Advocacy | Active Transportation Alliance

Advocacy

Park district hosts Lakefront Trail open house

The Chicago Park District released draft versions of the Lakefront Trail separation plans for two more North Side segments: Montrose Avenue to Fullerton Avenue and North Avenue to Oak Street.

Suburban superstars: Not taking 'no' for an answer

Through our  Bike Walk Every Town suburban advocacy training, we've been meeting people doing great work in suburban Chicago communities.

One of these people is Eberhard Veit, a 10-year bicycle-advocacy veteran from Crystal Lake. He has an impressive resume and has helped ensure the inclusion of biking and walking facilities and the closure of trail gaps on numerous projects throughout McHenry County.

Cal-Sag advocates awarded for their work

Bicycle and walking advocates recently gathered alongside local mayors, planners and government officials to celebrate the 26-mile Cal-Sag Trail, as the Metropolitan Planning Council presented its annual Burnham Award for Excellence in Planning to the Friends of the Cal-Sag Trail and the Cal-Sag Trail Coalition.

Suburban superstars: a tale of two walking advocates (part 2)

This is a continuation of our two-part blog series highlighting the walking advocacy of two inspiring women in the suburbs.

This fall the Active Transportation Alliance gathered more than 100 advocates from 63 villages and cities across the region, both online and in-person, to take part in our Bike Walk Every Town suburban advocacy training.

Oak Park swings, misses on Divvy

With Divvy leaving Oak Park, it’s a good time to reflect on how we got here. As a long-time resident of Oak Park, I was happy when the village decided to use a state grant in partnership with Chicago and Evanston to offer Divvy bike share, starting in 2016.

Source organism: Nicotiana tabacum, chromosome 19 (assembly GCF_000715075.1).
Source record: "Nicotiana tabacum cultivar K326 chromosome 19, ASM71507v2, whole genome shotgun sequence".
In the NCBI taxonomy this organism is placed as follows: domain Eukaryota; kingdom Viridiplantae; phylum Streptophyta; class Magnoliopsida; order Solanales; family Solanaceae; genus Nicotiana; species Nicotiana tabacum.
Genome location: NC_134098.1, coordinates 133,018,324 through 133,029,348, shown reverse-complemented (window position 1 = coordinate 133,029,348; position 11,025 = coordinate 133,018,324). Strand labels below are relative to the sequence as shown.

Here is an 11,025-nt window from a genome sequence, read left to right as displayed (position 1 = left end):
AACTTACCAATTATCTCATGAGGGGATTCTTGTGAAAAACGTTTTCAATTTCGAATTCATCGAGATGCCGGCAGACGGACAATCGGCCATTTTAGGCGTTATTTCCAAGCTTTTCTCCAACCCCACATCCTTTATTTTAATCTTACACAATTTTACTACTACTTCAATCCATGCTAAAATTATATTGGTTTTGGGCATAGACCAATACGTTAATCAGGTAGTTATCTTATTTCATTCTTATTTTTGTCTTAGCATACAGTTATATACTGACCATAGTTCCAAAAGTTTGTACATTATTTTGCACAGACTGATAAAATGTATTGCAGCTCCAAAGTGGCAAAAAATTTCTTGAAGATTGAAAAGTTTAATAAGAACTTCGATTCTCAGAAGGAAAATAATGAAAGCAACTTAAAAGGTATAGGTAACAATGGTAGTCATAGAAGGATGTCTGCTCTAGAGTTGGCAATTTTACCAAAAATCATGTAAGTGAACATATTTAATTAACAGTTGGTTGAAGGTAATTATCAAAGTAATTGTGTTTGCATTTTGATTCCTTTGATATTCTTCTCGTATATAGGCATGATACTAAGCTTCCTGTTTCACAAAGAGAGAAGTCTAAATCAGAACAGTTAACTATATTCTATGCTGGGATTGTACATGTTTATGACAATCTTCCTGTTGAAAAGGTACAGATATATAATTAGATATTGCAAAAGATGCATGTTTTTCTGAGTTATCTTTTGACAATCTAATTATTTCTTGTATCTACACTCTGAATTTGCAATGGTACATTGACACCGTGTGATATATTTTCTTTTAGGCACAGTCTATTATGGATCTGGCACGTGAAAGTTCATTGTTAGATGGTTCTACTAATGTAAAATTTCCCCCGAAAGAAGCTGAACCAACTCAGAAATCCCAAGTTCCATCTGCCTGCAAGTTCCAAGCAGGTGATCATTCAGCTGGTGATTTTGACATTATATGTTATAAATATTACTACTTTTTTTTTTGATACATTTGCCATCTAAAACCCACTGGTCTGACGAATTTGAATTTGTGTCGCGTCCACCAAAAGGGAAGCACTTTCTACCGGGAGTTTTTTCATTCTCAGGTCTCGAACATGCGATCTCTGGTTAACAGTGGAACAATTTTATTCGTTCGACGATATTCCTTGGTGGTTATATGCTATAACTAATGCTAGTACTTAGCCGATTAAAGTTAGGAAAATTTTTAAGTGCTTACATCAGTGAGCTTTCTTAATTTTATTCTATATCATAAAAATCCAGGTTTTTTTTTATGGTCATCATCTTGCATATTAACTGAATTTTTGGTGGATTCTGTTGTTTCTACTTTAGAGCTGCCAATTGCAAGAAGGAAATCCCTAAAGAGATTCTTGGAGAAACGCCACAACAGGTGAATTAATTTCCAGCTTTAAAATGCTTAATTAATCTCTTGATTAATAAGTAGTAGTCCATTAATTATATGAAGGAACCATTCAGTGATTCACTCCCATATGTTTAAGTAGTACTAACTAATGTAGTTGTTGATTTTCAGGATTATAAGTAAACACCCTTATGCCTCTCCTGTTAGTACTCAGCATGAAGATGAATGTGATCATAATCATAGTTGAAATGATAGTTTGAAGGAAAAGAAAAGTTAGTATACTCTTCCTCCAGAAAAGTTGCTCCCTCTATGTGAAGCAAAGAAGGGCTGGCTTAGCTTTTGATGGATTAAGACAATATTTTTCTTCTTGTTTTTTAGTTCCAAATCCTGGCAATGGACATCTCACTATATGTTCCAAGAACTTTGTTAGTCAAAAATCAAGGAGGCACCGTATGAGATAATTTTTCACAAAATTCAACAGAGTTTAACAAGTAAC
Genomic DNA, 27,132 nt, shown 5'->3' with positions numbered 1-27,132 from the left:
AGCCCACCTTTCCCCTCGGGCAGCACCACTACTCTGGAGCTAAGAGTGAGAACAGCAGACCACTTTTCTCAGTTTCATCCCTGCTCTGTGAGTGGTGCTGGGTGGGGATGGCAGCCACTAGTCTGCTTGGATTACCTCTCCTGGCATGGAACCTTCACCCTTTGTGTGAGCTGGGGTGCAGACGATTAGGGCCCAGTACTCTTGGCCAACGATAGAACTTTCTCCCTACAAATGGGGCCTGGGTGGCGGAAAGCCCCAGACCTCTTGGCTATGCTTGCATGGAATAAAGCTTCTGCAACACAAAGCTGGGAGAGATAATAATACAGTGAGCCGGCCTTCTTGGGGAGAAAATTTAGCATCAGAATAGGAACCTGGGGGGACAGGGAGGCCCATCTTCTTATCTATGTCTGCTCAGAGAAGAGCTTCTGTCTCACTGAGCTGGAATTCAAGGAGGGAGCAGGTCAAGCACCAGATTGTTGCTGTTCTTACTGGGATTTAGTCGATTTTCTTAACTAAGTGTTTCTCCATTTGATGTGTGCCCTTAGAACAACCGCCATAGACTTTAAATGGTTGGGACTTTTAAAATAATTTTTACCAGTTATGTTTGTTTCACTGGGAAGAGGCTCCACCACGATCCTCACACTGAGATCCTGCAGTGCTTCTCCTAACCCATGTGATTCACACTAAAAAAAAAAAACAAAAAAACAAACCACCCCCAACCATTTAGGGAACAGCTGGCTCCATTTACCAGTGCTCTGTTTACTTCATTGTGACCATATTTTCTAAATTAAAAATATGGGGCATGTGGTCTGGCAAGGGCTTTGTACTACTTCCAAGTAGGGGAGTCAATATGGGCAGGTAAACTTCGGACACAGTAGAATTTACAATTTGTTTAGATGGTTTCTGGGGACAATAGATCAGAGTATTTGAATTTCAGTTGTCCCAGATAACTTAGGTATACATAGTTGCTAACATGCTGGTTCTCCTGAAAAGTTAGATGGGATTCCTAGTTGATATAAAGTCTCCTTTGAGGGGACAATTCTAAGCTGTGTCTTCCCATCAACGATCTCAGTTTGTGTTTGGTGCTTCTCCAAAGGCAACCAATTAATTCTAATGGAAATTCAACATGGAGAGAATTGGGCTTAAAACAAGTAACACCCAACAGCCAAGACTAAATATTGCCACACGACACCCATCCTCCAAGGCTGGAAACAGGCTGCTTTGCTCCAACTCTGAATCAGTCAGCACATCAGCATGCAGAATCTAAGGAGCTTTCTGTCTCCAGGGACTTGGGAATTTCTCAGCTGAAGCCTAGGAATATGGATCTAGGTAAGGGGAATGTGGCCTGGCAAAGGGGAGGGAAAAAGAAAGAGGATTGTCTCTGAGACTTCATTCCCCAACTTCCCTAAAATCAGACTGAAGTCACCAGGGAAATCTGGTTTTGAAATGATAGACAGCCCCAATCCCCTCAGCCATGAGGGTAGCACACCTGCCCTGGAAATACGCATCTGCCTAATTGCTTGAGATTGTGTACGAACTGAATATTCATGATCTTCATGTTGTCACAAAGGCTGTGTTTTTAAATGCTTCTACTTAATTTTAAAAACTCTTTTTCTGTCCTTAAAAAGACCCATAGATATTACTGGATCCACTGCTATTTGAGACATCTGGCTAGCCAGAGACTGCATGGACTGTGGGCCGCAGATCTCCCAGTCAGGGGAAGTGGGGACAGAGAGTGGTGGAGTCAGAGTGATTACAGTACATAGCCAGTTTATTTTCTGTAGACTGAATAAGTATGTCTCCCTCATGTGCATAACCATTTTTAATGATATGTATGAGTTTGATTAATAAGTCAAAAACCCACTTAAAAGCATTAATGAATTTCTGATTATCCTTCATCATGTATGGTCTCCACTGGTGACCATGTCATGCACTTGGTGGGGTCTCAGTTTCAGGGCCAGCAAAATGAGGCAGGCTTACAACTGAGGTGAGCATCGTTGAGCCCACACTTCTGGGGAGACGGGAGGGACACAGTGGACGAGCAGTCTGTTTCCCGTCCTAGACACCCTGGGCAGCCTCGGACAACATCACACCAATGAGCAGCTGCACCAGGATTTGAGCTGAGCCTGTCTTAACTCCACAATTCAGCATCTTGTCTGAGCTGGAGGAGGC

We know that bike sharing systems like Divvy don’t work well in typical American suburbs where destinations can be far apart and roads unfriendly to people on bikes.

New Divvy pricing offers more options for two-wheeled fun

Today the City of Chicago announced tweaks to the pricing structure for the Divvy bike share system. 

Active Trans is hopeful these changes will encourage more people to try Divvy while also providing existing users with a better experience.

Ultimately, attracting more people to use Divvy will make more resources available for additional stations, expanded access through low-cost membership programs like Divvy for Everyone, and increased outreach and educational programming. 

Suburban superstars: a tale of two walking advocates (part 1)

Last year, as part of the Bike Walk Every Town suburban advocacy program, the Active Transportation Alliance hosted several advocacy skills-building workshops.

We were privileged to cross paths with several dedicated leaders who have spent years working to improve walking, biking and transit conditions in their communities. We wanted to learn what motivated them to volunteer their time and persist through the oftentimes bumpy road of transportation advocacy. 

Parents share their hopes for Milwaukee Ave.

The Chicago Department of Transportation (CDOT) is completing a major reconstruction of the highly-trafficked corridor between Belmont Avenue and Logan Boulevard. 

The goals for the project, according to CDOT, are to create public space, improve walkability, achieve Vision Zero by enhancing traffic safety and access to the area, and harmonize the various modes of transportation. This is a once-in-a-generation opportunity to reshape this popular corridor.

Transportation Talk: Is Chicago delivering what the tech industry needs to grow?

Join TechNexus and the Active Transportation Alliance for a transportation talk about the latest trends in urban mobility and technology, and how these sectors can work together to affect positive change for the people of Chicago and its biggest economic drivers. 

An advocate’s lesson in making a difference

One of the highest priority transportation proposals in McHenry County has been a three-quarter mile multi-use trail along Bull Valley Road just south of the City of McHenry in the northwest suburbs.

This proposed trail extension that runs between Route 31 and the Illinois Prairie Path was also highlighted in the Active Transportation Alliance’s Trail Connect Chicagoland map, which envisions a continuous trail network in Northwest Illinois.